Glenn Clark’s Plays…

5. Ma’ake Kemoeatu tackles Ronnie Hillman for no gain on 3rd & 7 (4th quarter)

4. Dennis Pitta 27 yard catch from Joe Flacco on 3rd & 13 from Baltimore 3 (Overtime)

3. Justin Tucker 47 yard field goal GOOD (Double Overtime)

2. Jacoby Jones 70 yard touchdown catch from Joe Flacco (4th quarter)

1. Corey Graham intercepts Peyton Manning pass intended for Brandon Stokley (Overtime)

(Ryan’s Plays on Page 2…)

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Ravens embracing opportunity for second chance in New England

Posted on 14 January 2013 by Luke Jones

OWINGS MILLS, Md. — In the moments following the improbable 38-35 double overtime win over the Denver Broncos Saturday night, running back Ray Rice labeled the Ravens “a team of destiny.”

So, why wouldn’t the New England Patriots once again be standing in the way of Baltimore’s first trip to the Super Bowl since Jan. 2001? If you believe in such storybook treks, defeating the Indianapolis Colts and toppling Peyton Manning for the first time since 2001 were appropriate opening chapters, but a return trip to Gillette Stadium in Foxborough would be the ultimate climax.

The painful ending to last season’s AFC Championship was one that drove the Ravens throughout the offseason as they desperately worked — and hoped — to land themselves back in the same position. Even after a Week 3 win over New England in Baltimore earlier this season, another meeting with Tom Brady, Bill Belichick, and the Patriots was impossible not to think about in many Ravens players’ minds.

“I think we personally kind of wanted to play the Patriots again,” defensive tackle Haloti Ngata said. “If we were to go to the Super Bowl, it would be great to go through Foxborough and win there. It’s another matchup that I think that we’re excited about, and hopefully, we can get it done this time.”

Meeting in the postseason for the third time in five seasons, the Ravens and Patriots have built a rivalry similar to the one between New England and Indianapolis last decade as it seemed Brady and Manning were always on a collision course in January. The teams have met five times overall in the John Harbaugh era with all but one game — the Ravens’ 33-14 victory in the wild-card round of the 2009 season — being decided by fewer than seven points.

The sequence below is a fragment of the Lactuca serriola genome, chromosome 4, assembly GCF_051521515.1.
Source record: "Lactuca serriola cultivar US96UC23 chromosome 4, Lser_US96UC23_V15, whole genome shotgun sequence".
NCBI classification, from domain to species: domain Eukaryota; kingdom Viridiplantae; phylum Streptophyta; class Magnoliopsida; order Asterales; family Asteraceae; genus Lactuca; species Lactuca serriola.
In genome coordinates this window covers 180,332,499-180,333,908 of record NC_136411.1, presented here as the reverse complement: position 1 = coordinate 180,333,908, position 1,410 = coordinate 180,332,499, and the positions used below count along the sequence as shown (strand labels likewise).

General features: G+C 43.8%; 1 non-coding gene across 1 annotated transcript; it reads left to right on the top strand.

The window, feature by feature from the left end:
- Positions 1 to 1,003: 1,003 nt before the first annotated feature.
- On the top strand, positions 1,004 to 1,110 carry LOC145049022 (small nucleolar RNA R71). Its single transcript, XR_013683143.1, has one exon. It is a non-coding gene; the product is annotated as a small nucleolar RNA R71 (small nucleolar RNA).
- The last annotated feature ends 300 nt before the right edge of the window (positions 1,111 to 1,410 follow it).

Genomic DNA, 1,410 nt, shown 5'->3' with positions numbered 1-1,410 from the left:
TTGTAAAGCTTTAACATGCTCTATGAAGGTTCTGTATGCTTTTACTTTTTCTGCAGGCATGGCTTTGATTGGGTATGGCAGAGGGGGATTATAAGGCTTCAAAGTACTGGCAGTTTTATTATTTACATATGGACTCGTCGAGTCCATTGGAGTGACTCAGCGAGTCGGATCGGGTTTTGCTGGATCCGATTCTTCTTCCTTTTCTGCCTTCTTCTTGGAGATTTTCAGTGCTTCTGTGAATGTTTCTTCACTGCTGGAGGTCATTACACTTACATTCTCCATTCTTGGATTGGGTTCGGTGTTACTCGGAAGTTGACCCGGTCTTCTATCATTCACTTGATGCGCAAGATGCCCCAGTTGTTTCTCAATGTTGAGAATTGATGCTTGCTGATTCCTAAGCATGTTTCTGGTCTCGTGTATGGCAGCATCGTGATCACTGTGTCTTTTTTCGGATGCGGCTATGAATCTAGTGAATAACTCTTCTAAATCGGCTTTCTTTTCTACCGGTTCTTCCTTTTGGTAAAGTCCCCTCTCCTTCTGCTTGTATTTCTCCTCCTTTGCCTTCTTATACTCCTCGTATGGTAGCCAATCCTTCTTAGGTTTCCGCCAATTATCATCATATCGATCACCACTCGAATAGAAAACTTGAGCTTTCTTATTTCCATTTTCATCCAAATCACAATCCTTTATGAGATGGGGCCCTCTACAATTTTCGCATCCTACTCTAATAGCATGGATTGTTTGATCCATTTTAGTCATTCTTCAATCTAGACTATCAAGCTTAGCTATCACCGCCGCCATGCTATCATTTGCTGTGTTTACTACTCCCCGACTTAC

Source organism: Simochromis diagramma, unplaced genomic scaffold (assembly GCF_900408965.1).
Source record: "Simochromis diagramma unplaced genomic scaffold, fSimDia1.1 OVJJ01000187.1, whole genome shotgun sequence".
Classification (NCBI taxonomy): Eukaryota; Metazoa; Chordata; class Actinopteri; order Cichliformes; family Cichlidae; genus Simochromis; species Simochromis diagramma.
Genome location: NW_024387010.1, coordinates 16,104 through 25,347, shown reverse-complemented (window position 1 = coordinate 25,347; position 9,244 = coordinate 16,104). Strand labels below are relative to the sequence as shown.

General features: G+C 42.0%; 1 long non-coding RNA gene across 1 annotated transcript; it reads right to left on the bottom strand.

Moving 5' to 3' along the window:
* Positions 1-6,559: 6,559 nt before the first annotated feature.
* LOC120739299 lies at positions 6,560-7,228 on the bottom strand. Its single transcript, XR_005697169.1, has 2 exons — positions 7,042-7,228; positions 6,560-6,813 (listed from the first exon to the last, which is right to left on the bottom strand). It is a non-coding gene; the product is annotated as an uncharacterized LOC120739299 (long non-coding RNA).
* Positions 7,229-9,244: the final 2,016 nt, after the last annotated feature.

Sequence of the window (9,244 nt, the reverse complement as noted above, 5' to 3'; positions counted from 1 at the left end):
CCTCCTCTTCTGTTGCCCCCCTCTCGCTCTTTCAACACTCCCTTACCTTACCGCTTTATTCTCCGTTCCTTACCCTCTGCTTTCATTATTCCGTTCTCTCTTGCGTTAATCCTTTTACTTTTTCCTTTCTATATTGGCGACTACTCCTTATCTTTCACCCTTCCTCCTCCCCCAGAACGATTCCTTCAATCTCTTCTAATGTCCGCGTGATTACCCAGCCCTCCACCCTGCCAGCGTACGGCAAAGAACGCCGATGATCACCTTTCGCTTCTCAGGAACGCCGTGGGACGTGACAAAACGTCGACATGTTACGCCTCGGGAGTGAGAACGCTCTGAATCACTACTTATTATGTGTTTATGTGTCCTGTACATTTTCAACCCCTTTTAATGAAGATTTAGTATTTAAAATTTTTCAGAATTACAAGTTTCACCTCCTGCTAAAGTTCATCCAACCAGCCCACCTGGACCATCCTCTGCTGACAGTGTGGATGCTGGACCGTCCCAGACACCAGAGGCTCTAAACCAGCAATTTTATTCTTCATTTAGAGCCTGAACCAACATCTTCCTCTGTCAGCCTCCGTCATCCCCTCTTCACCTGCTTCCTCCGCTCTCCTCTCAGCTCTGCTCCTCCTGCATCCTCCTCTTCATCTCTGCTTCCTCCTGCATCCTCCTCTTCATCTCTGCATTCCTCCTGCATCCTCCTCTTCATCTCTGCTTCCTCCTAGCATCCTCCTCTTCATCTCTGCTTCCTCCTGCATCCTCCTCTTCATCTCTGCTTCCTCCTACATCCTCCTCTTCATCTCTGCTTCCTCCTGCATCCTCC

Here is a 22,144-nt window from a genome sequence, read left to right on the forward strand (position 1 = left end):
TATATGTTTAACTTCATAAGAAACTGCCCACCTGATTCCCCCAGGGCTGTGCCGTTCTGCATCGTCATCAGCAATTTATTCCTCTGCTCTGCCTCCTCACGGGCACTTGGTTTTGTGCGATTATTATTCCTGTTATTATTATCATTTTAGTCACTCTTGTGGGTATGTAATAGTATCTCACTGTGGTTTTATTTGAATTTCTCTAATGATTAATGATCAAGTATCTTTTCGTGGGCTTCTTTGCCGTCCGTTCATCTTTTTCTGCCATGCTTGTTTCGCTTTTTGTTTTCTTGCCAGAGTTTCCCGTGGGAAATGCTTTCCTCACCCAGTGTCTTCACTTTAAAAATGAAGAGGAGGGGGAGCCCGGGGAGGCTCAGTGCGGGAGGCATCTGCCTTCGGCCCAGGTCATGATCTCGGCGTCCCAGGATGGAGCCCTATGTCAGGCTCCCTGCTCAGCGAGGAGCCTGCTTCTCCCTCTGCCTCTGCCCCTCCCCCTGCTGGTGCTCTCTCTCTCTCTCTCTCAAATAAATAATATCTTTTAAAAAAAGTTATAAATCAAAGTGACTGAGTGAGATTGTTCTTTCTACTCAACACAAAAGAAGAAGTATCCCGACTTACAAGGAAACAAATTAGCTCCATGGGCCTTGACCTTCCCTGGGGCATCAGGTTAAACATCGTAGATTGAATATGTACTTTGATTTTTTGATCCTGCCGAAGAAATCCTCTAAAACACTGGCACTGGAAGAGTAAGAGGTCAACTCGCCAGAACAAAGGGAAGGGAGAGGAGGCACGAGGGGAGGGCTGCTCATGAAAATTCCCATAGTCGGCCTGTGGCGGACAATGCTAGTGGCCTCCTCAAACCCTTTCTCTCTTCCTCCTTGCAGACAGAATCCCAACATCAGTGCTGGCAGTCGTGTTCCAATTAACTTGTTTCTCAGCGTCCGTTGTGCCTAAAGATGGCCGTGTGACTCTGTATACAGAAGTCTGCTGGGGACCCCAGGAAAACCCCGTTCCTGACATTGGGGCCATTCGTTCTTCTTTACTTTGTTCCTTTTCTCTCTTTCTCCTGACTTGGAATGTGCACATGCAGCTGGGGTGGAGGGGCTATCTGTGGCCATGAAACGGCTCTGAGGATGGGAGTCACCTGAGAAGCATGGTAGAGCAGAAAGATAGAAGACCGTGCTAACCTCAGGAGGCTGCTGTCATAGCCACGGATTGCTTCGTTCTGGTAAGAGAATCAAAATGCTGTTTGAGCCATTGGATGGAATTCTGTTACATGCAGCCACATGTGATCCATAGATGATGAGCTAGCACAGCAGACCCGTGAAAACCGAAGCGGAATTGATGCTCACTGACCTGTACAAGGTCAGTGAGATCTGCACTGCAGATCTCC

While games with New England may not challenge the annual meetings with the Pittsburgh Steelers, Harbaugh acknowledged how familiar the Ravens are with the Patriots and how familiar they are with playing in Foxborough.

“We’ve been there a number of times. It’s definitely grown into quite a rivalry, we would like to say,” coach John Harbaugh said. “I don’t know how they feel about that part, but we have tremendous respect for the New England Patriots.”

The Patriots own the advantage as they’ve won three of the five meetings between the teams since 2009, with no win bigger than last year’s 23-20 final that gave them the AFC title after the late failures of Lee Evans and Billy Cundiff.

As remarkable as their postseason run has been after losing four of their last five games to close the regular season, the Ravens know who stands in their way of achieving their ultimate goal, and they understand they will once again be considered a significant underdog as oddsmakers have favored New England by 9 1/2 points.

“They have the history,” wide receiver Torrey Smith said. “They have been there, and we want to get to where they have been. They were there last year. They knocked us out, and we want to get to that point, get this win, and get to the Super Bowl.”

As was the case last week, Ravens players expressed no interest in what the outside world thinks about their team, but they embraced the opportunity for a second chance to right the wrongs left on the field in Foxborough last season. And as the images of Evans’ drop and Cundiff’s miss are replayed all week, Baltimore is ready to turn the page for a different ending this time around.

“The feeling that we had in that locker room, I think we all wanted to get back to the AFC Championship,” Ngata said. “And then to actually have it be back in Foxborough, it’s a good story.”

Ayanbadejo apologizes for Patriots comments

After posting a series of critical comments about the Patriots on his official Twitter account Sunday evening, linebacker Brendon Ayanbadejo backed off his stance Monday as many were critical of the veteran special-teams player for conjuring bulletin-board material before New England had even officially advanced to the conference championship.

The 36-year-old apologized for drawing negative attention to himself and the Ravens six days ahead of the AFC title game.

“I made selfish comments on twitter last night that reflected poorly upon myself, my teammates, and the organization,” Ayanbadejo tweeted Monday morning. “For that I apologize.”

It remains unclear how Harbaugh handled the situation at the team’s training facility in Owings Mills, but the Baltimore coach had little interest in discussing Ayanbadejo’s comments when asked to respond during his Monday afternoon press conference.

“That’s all stuff that just isn’t really relevant,” Harbaugh said. “It’s all stuff that I don’t think is worthy of the conversation right now.”

Ayanbadejo didn’t play any defensive snaps in Saturday’s win and was part of the coverage units that allowed two return touchdowns to Denver’s Trindon Holliday.